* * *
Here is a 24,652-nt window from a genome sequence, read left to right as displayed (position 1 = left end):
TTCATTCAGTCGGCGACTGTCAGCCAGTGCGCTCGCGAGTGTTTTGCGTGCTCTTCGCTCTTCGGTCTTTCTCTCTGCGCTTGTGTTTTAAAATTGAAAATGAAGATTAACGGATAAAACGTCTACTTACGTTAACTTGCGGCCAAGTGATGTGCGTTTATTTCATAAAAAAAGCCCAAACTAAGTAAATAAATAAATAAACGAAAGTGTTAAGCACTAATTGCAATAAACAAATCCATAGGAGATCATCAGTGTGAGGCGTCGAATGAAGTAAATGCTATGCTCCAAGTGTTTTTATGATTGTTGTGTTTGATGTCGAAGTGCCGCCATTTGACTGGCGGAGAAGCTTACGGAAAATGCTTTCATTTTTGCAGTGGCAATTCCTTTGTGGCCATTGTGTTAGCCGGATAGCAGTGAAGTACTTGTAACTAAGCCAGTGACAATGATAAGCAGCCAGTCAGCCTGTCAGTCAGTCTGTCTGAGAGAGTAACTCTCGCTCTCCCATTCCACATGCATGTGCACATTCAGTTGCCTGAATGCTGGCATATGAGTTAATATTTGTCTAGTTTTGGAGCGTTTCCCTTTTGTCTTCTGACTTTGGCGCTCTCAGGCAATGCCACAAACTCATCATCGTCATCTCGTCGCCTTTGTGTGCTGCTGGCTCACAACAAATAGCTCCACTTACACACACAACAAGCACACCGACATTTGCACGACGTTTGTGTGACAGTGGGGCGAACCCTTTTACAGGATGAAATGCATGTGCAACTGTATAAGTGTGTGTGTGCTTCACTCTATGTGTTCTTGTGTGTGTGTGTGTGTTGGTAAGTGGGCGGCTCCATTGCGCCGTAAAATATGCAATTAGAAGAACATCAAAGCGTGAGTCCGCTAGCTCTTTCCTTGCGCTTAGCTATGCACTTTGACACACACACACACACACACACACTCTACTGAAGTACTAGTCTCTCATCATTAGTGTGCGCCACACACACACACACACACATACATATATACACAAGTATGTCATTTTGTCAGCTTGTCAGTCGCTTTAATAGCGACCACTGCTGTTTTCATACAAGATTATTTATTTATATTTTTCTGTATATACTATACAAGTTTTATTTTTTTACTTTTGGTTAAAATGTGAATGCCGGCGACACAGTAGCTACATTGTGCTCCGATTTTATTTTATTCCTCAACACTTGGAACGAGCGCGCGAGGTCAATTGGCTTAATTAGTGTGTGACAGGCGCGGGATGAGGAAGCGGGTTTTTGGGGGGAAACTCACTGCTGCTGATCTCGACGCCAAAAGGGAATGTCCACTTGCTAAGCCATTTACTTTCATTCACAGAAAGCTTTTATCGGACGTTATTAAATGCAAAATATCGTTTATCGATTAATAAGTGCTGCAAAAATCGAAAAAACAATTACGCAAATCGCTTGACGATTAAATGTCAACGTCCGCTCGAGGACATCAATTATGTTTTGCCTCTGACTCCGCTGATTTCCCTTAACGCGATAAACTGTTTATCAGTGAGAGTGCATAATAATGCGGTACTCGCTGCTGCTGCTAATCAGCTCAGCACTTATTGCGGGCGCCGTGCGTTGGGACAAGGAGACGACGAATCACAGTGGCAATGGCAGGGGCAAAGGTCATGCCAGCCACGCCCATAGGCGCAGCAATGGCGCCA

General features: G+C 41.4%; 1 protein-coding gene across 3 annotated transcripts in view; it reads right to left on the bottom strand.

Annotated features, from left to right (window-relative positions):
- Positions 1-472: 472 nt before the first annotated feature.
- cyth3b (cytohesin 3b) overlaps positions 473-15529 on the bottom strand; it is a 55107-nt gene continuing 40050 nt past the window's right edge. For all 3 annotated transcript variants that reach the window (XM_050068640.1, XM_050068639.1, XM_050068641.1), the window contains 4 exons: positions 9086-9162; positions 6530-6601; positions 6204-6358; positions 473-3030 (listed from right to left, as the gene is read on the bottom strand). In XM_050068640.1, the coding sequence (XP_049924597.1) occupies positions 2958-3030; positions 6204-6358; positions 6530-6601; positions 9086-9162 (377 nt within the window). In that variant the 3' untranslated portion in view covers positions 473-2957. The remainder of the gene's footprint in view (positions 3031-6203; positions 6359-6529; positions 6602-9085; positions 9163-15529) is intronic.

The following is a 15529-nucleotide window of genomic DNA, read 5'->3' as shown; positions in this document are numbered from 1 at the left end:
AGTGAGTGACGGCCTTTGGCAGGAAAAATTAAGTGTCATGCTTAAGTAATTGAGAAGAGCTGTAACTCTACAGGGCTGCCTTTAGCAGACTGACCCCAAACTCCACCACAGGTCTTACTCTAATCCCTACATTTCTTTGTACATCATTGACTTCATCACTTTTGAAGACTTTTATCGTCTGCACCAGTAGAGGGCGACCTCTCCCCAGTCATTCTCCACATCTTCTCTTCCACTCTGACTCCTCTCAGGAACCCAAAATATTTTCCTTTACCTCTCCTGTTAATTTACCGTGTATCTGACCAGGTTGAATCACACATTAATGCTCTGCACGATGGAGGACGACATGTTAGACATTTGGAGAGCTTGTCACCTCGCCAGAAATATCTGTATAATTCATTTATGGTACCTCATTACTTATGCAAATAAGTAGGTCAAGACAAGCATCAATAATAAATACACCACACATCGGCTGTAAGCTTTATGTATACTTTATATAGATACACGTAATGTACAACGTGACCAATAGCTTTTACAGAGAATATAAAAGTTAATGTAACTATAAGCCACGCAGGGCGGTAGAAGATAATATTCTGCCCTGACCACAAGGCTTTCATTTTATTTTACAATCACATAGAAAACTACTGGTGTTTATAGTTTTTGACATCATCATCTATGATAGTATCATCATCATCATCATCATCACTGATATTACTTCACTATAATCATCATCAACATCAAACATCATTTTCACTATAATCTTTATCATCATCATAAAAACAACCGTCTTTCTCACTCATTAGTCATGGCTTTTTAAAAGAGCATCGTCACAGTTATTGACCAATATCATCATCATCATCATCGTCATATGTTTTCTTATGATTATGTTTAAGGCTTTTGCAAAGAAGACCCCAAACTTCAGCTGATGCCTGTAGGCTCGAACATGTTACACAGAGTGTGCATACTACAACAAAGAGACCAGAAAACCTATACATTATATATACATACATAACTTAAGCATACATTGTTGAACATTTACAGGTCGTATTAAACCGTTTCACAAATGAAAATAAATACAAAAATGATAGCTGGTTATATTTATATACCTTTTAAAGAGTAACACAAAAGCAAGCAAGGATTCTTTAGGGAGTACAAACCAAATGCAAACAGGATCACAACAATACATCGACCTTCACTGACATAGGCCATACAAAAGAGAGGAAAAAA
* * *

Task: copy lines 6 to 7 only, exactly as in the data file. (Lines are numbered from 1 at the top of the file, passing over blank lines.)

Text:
- cyth3b (cytohesin 3b) overlaps positions 473-15529 on the bottom strand; it is a 55107-nt gene continuing 40050 nt past the window's right edge. For all 3 annotated transcript variants that reach the window (XM_050068640.1, XM_050068639.1, XM_050068641.1), the window contains 4 exons: positions 9086-9162; positions 6530-6601; positions 6204-6358; positions 473-3030 (listed from right to left, as the gene is read on the bottom strand). In XM_050068640.1, the coding sequence (XP_049924597.1) occupies positions 2958-3030; positions 6204-6358; positions 6530-6601; positions 9086-9162 (377 nt within the window). In that variant the 3' untranslated portion in view covers positions 473-2957. The remainder of the gene's footprint in view (positions 3031-6203; positions 6359-6529; positions 6602-9085; positions 9163-15529) is intronic.

The following is a 15529-nucleotide window of genomic DNA, read 5'->3' as shown; positions in this document are numbered from 1 at the left end: